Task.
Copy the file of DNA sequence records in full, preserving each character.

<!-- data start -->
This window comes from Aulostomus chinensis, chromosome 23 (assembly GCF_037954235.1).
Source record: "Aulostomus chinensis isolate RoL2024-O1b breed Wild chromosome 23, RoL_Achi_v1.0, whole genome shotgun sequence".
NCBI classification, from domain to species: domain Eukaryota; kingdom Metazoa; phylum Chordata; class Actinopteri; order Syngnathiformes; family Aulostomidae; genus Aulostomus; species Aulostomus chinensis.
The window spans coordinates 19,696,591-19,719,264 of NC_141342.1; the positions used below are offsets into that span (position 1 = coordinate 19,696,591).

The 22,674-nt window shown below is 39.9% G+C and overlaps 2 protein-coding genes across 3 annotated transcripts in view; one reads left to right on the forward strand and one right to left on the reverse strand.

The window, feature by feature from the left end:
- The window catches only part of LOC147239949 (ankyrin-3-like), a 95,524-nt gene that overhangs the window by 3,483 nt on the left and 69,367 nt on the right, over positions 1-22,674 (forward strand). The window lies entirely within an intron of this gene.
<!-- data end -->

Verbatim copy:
This window comes from Aulostomus chinensis, chromosome 23 (assembly GCF_037954235.1).
Source record: "Aulostomus chinensis isolate RoL2024-O1b breed Wild chromosome 23, RoL_Achi_v1.0, whole genome shotgun sequence".
NCBI classification, from domain to species: domain Eukaryota; kingdom Metazoa; phylum Chordata; class Actinopteri; order Syngnathiformes; family Aulostomidae; genus Aulostomus; species Aulostomus chinensis.
The window spans coordinates 19,696,591-19,719,264 of NC_141342.1; the positions used below are offsets into that span (position 1 = coordinate 19,696,591).

The 22,674-nt window shown below is 39.9% G+C and overlaps 2 protein-coding genes across 3 annotated transcripts in view; one reads left to right on the forward strand and one right to left on the reverse strand.

The window, feature by feature from the left end:
- The window catches only part of LOC147239949 (ankyrin-3-like), a 95,524-nt gene that overhangs the window by 3,483 nt on the left and 69,367 nt on the right, over positions 1-22,674 (forward strand). The window lies entirely within an intron of this gene.